I try to keep my Agoraphobia quite close to my chest. Funny how I call it “MY” Agoraphobia, like I own it. Couldn’t be further from the truth!
Truth is, I worry that as I build my blog & social media platforms, people might see me talk about the Agoraphobia & not relate.
Immediately after ‘coming out’ you feel a little isolated, thrown in the Weirdo Box with all the other nut cases who talk too freely about their issues (not my opinion! I’m making a whopping assumption)
I won’t go into how it all began since I have already mentioned that in a previous post, but now marks 6 months living with this condition and I can tell you now, it is not in my head! Well, it is, but I will divulge…!
What is Agoraphobia anyway?!
Agoraphobia is an Anxiety Disorder displaying strong and sudden symptoms of anxiety in situations I perceive to be ‘unsafe’ or difficult to get away from. It is often perceived t be he fear of leaving your house and in a nutshell, that’s not far from the truth.
The Science of Agoraphobia
During a moment of panic/anxiety attack, your body goes in ‘fight or flight’ mode. This is a physiological reaction to something your brain feels requires this intense rush of adrenaline. You know the shop isn’t scary, the spa is calming & an Autumn stroll should be enjoyable, but try telling your brain that! Your body releases adrenaline, a hormone which puts all your senses on high alert. This is a survival instinct that we are all born with. Newborns are tested at birth by midwives/health visitors by quickly releasing their hold. Babies will look startled, arms will span out & they may cry. People with Agoraphobia/Panic Disorder have a particularly sensitive fight or flight response.
I read a book called “Feel The Fear & Do It Anyway”, and whilst it didn’t help me as much as other techniques, the title resonates with me so much. I HAVE to do it anyway.
Agoraphobia feeds off repeated behaviour, once you leave a shop because it gets too much, it seems to remember and will deliver all those horrible symptoms the next time you go!
My symptoms range from racing thoughts (what if I throw up? Oh God I’m panicking! Calm down! LEAVE! Just put the basket down quietly & scurry off!), racing heart, sweating, feeling sick – this is the big one, erratic breathing, pins and needles amongst others. So how is this a mental health issue when all my symptoms are physical?! I’m not imagining these things, they’re really happening!
As horrible as it is to experience, I have to ride it out and continue living my life. I do struggle and there are places I haven’t attempted yet and at times I falter with my own advice below!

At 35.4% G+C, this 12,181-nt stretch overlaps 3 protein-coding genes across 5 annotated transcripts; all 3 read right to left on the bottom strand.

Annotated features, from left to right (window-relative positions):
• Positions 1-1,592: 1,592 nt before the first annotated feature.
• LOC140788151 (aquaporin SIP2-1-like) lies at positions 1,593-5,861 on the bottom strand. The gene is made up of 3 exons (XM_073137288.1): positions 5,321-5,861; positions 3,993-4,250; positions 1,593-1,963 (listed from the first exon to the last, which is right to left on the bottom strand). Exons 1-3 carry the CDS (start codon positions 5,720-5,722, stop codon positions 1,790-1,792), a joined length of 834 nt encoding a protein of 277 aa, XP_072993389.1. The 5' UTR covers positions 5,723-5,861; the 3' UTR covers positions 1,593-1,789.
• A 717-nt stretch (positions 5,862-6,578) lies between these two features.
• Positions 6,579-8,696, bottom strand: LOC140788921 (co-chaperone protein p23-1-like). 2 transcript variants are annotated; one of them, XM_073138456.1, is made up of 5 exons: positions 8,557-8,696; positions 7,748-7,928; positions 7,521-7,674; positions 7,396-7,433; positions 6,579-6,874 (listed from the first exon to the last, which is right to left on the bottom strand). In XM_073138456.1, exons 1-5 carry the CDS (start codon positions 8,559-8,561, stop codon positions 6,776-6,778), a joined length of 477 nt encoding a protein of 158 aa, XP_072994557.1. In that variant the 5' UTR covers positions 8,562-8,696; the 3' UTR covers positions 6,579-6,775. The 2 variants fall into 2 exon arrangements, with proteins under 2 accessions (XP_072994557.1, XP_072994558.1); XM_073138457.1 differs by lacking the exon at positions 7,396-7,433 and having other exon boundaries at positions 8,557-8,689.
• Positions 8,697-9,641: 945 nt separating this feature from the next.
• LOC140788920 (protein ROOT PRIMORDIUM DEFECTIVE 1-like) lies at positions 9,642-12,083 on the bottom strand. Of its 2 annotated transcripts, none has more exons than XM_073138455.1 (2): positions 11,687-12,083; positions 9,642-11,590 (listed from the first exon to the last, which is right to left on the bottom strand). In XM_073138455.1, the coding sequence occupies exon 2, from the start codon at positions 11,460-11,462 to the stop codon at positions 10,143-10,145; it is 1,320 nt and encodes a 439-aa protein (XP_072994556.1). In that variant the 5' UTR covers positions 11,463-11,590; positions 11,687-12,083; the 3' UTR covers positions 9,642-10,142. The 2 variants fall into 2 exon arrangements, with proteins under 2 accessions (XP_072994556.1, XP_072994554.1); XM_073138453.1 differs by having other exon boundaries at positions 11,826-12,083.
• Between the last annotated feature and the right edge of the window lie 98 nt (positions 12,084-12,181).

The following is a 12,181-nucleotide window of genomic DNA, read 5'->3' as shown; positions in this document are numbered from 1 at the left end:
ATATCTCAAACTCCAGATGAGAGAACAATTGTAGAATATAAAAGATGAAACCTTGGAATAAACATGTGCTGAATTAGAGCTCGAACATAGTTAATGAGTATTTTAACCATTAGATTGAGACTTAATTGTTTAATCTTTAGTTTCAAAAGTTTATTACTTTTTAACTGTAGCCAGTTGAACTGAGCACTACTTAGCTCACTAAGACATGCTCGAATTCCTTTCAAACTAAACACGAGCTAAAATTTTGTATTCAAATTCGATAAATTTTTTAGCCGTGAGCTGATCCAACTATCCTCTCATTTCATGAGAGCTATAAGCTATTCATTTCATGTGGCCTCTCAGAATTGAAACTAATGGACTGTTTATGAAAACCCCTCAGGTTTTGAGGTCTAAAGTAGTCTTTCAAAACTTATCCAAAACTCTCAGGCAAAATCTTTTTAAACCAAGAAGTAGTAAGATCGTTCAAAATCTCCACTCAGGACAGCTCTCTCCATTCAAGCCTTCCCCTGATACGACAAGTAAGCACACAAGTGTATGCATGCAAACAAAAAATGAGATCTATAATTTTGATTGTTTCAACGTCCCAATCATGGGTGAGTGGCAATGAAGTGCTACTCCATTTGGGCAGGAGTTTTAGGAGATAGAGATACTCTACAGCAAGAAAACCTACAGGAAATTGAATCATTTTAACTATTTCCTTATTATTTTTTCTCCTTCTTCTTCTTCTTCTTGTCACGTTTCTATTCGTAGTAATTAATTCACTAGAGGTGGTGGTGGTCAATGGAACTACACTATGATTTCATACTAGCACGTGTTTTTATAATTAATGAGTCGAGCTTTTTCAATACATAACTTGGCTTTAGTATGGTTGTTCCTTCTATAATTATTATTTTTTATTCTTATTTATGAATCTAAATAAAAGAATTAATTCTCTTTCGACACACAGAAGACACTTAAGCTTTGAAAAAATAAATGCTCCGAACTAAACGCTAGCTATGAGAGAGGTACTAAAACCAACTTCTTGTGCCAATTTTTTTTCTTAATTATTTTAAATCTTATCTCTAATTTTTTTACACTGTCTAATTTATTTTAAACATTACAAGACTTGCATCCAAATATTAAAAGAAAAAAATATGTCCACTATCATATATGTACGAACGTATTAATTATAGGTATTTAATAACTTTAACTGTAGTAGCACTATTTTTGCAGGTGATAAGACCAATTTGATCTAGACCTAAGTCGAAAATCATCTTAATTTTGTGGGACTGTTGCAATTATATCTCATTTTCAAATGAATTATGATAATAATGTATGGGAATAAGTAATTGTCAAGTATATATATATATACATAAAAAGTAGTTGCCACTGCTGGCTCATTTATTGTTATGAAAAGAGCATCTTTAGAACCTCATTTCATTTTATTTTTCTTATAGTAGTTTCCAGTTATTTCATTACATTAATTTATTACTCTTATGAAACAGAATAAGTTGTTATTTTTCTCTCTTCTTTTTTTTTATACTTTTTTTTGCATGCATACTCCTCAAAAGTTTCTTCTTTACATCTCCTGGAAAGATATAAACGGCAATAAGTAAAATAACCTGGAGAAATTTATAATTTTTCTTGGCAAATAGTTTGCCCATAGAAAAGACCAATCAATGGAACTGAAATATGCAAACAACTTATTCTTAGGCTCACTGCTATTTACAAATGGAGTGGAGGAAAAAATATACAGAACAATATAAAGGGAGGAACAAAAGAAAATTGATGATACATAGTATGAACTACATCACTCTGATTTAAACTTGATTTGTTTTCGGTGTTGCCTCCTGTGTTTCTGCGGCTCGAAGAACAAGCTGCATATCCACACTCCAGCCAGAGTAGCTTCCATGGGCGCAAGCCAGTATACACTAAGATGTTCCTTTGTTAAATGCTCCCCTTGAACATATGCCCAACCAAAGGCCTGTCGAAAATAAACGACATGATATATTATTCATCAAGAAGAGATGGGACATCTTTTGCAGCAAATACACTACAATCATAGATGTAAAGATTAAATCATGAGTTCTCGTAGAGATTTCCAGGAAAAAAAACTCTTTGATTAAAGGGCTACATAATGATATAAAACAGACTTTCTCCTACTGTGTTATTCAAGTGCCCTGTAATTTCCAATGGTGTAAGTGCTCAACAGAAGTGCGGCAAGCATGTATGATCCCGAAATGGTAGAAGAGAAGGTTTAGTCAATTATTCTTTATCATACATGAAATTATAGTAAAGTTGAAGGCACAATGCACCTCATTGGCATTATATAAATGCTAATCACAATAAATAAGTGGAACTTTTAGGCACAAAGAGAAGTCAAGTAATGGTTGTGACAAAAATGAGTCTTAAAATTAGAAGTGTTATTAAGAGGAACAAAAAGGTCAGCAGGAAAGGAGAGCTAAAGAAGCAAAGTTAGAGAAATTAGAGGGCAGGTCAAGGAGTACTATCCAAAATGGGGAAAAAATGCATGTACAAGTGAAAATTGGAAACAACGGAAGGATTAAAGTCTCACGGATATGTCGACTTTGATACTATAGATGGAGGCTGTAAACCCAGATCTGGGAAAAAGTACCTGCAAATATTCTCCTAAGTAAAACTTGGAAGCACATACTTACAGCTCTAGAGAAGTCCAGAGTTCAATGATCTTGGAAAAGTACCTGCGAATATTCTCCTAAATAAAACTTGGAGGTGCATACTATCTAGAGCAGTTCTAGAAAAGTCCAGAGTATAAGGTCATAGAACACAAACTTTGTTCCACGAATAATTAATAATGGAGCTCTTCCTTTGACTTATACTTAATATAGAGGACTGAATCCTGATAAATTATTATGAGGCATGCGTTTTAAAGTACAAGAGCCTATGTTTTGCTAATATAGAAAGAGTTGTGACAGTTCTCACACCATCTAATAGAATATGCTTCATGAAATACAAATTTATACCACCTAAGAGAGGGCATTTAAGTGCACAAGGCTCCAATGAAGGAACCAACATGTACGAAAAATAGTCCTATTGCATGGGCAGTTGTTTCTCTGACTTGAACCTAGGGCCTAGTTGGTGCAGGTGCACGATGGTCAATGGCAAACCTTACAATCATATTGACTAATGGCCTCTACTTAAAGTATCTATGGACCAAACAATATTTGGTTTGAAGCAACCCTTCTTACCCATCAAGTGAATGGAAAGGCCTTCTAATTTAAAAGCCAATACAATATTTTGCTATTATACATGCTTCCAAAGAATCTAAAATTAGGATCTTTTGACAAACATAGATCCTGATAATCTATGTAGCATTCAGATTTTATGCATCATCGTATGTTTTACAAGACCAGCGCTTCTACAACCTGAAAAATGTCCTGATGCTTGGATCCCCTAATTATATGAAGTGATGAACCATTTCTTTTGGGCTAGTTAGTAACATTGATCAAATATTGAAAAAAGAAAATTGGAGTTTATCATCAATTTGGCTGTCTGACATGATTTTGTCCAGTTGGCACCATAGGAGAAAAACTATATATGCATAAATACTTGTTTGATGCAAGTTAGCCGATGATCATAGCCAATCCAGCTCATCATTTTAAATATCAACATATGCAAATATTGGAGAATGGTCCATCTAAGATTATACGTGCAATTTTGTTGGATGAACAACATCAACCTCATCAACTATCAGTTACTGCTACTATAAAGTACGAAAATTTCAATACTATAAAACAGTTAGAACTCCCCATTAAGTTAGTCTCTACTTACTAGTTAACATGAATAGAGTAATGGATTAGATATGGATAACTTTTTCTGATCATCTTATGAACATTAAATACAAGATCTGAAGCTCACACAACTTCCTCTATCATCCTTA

How I Manage:
- Don’t give up – I’ll still try to go to that place, I’ll deal with the symptoms when they happen but I WILL calm down! The symptoms will ease and the longer I’m there the less I feel it.
- Distraction – Easier said than done sometimes but I’ll often start a shopping list in the Notes section on my phone if I’m waiting somewhere. Or listing 5 things in my head: 5 things I can see, 5 things I can smell, 5 things I can hear etc.
- Plan it anyway – I try my best not to turn down offers of play dates & visits because I need to give myself a chance. If I cancel before I’ve even tried it I’m just reenforcing to agoraphobia that yes, that place is scary and that it is right to send out all those panic signals.
I have tried a cocktail of different medicine to help me cope day to day, none of them helped me that much so I am now drug-free and dealing with it myself. Diazepam was great during the really tricky periods but it’s not a drug that can be used persistently, short term only.
Agoraphobia, or Anxiety in general really, is a challenging condition to live with because it is always there, there is very little respite because your body is always on high alert, waiting for the next scary thing.
There are some practical ways to help learn to live with it though;
Self Help Books: I recommend the ‘Overcoming’ series. There are 20+ books covering depression, anxiety, shyness, agoraphobia, eating disorders etc, all based around CBT techniques.
Cognitive Behavioural Therapy (CBT): I personally found this helpful with learning to talk about what I was going through, but I didn’t benefit in any other way. Others do though so do try it if you are suffering.
Love, Dannii x